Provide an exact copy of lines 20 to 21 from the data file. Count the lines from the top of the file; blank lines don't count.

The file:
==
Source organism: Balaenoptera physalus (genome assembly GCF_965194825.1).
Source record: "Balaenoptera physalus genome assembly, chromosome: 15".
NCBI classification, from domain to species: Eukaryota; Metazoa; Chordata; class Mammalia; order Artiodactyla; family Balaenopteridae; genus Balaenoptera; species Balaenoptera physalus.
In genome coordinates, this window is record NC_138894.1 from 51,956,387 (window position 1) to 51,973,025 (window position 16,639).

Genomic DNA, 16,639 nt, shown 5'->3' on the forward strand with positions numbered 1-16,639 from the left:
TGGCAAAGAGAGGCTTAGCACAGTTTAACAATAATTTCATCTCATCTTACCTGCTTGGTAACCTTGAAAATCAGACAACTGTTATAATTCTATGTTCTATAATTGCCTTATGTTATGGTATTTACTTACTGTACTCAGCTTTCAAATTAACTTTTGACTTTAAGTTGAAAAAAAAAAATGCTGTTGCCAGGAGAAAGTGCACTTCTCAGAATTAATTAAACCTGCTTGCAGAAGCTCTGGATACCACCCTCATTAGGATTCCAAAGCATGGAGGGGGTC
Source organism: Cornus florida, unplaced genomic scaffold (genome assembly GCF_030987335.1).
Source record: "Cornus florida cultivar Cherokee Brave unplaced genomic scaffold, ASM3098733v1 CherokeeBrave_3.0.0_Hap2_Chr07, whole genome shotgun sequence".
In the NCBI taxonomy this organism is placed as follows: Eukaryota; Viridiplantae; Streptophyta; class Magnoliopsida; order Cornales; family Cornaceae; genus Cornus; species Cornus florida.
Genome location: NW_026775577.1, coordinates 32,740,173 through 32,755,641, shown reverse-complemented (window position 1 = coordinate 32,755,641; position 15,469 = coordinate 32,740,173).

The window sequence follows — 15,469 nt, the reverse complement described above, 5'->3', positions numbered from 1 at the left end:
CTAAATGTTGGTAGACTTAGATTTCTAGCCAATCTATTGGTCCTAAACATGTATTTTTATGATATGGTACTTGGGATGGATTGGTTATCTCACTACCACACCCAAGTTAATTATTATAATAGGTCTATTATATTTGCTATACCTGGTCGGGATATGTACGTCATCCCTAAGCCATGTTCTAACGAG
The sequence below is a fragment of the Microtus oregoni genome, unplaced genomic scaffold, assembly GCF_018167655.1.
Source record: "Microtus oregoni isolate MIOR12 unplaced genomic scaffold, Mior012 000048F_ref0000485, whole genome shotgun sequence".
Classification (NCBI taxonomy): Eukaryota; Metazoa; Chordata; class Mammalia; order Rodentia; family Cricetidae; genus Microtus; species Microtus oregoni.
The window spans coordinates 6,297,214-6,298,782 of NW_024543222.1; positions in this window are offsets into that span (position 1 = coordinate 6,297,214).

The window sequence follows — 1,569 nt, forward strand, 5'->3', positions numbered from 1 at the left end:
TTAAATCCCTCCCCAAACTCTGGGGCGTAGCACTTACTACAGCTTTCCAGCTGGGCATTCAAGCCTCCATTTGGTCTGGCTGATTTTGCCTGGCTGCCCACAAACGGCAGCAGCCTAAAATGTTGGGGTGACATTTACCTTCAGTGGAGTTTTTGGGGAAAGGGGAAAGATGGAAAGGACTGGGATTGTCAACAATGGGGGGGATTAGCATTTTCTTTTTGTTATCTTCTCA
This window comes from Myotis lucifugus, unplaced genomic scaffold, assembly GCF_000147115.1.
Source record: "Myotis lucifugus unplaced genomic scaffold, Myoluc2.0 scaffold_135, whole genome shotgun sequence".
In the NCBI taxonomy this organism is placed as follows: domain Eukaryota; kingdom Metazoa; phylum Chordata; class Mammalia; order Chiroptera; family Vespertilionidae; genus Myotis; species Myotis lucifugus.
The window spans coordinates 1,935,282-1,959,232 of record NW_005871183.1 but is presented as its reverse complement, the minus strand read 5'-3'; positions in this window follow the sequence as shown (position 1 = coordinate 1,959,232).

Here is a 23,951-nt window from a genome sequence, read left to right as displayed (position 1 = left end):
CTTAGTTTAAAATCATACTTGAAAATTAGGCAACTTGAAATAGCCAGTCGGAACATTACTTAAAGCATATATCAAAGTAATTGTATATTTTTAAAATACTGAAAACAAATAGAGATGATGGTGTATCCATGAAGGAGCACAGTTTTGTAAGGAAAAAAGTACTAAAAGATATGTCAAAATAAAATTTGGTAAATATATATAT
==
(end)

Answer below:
Source record: "Myotis lucifugus unplaced genomic scaffold, Myoluc2.0 scaffold_135, whole genome shotgun sequence".
In the NCBI taxonomy this organism is placed as follows: domain Eukaryota; kingdom Metazoa; phylum Chordata; class Mammalia; order Chiroptera; family Vespertilionidae; genus Myotis; species Myotis lucifugus.